Wk37 // 9/11 Terrorism Insurance and Payouts
Despite the terrorist attacks on the World Trade Center in 1993 and the Oklahoma City bombing in 1995, insurers did not view domestic or international terrorism as a risk that should be considered when underwriting commercial insurance policies because:
- Historic losses from terrorism were relatively small, and there was little data available to estimate future losses.
- Acts of terrorism are intentional acts designed to maximize damages and are not accidental insurable risks.
- Attacks are geographically concentrated in one area, making it difficult to spread the risk and increasing the chance of insurance company bankruptcies.
As such, terrorism coverage was an unnamed peril that was covered in most standard all-risk commercial and homeowners policies before the Sept. 11, 2001, attack. The Insurance Information Institute (III) estimates that the 9/11 attacks cost the insurance industry $47 billion (in 2019 dollars) in losses, making it the most expensive terrorist incident in U.S. history, as well as one of the largest single insured loss events in history. Reinsurers covered about two-thirds of the losses. A breakdown of the losses by specifics includes 33% for business interruption, while 30% included property losses, including the World Trade Center towers. Workers’ compensation, life, health, airline liability, and general liability insurance lines also paid out billions of dollars in claims.
After the massive financial losses from the 9/11 attack, reinsurers severely cut back on their terrorism coverage or stopped offering it altogether, putting a strain on U.S. insurers’ ability to cover the risk. As a result, the companies that continued to offer terrorism coverage charged exorbitant premiums, making terrorism insurance unaffordable and unattainable for many.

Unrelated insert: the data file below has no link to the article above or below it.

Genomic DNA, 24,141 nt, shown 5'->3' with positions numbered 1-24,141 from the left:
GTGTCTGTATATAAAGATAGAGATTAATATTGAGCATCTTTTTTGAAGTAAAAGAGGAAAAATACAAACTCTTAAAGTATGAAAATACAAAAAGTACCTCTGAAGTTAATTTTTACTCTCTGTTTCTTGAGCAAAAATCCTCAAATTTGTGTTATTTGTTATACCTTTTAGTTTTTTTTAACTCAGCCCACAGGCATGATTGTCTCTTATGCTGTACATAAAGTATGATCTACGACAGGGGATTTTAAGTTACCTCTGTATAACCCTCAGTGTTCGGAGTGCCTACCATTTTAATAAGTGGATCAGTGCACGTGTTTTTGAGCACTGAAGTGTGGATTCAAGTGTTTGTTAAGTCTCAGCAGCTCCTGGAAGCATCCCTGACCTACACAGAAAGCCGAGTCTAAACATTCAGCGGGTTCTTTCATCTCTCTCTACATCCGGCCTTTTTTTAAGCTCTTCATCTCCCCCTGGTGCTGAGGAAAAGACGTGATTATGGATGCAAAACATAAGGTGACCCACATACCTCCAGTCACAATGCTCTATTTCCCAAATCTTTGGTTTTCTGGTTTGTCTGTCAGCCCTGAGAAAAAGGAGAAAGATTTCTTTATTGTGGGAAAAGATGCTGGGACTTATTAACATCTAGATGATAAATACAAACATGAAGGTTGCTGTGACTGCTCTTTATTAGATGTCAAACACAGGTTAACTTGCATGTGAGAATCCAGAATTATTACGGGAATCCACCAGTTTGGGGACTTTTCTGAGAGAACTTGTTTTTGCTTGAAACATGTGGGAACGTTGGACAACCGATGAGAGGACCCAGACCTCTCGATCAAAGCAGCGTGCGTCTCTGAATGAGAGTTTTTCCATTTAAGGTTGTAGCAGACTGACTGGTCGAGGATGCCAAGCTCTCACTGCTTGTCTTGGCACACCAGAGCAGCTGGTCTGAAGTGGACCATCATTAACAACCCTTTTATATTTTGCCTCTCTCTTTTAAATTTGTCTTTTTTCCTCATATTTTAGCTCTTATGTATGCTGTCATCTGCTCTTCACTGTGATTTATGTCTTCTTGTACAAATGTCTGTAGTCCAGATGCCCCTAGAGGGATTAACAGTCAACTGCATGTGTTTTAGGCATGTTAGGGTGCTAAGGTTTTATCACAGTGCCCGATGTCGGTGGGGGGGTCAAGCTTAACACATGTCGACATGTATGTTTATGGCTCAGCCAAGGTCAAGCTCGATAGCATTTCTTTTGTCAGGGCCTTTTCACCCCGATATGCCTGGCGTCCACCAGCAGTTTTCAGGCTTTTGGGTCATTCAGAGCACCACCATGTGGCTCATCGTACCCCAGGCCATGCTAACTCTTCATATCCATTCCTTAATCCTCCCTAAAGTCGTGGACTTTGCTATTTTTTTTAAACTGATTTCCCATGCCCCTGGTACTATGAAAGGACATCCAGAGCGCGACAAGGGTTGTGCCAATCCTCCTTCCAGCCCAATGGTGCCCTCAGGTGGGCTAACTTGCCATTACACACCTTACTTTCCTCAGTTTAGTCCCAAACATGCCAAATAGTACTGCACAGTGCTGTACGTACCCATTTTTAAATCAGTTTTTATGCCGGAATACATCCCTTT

Fearing future terrorism losses were unsustainable and uncertain of the large-scale risk, insurers defined terrorism as an uninsurable risk. In October 2001, the Insurance Services Office (ISO) asked all U.S. states for permission to exclude terrorism from all commercial insurance coverage. Ultimately, 45 states; Washington, DC; Guam; and Puerto Rico approved the new policy language, with the stipulation that workers’ compensation insurance be excluded from the provision. Some terrorism coverage remained available in California, Florida, Georgia, New York, and Texas, as these states did not approve the changes to commercial policies. As a result of the terrorism exclusion, very few companies had protection against a terrorist attack a year after the 9/11 attacks.
Shortly thereafter, various industry groups called for federal intervention. The Terrorism Risk Insurance Act of 2002 was passed by Congress on Nov. 26, 2002, and signed into law by President George W. Bush.
A commercial terrorism policy covers damaged or destroyed property—including buildings, equipment, furnishings and inventory. It may also cover losses associated with the interruption of your business.
Depending on your state, a terrorism insurance policy may exclude coverage for fire following. Nuclear, biological, chemical and radiological (NBCR) attacks are also excluded
TRIA applies to commercial property and liability insurance, including excess insurance, workers’ compensation and directors and officers insurance.
Cyber risks are also an emerging terrorist threat but it is covered under cyber security policies.
Losses are only covered by a terrorism insurance policy if the U.S. Department of the Treasury officially certifies an event as an act of terrorism. This requires that the act be violent and be driven by the desire of an individual or individuals to coerce U.S. civilians or government. No act shall be certified by the Secretary as an act of terrorism if property and casualty losses, in the aggregate, do not exceed $5 million. The act must also cause at least $100 million in damage to be considered a terrorist attack.
The definition of a certified act of terrorism has been expanded to cover both domestic and foreign acts of terrorism.
Since being enacted we have no awareness of there being a TRIA payout and most of our smaller companies we insure are not targets, do not have enough to trigger the coverage and are not in an are where $100 million in damages would be feasible. Of course large corporations in large complexes in metropolitan areas should see the benefit of adding on this rider at minimal cost but for the average consumer, the requirements associated with it’s enactment put them at such a small risk category that it is not worth it.
Summer is for enjoyment not for worry
- When you are having BBQ’s the last thing you should think of is your liability and fire coverage.
- When you are going for a road trip you don’t want to be thinking of your belongings and auto coverage.
- Keep your summer going right by reviewing your coverages, getting you car tuned, keeping open flames away from the house, and investing in security systems and house sitters.
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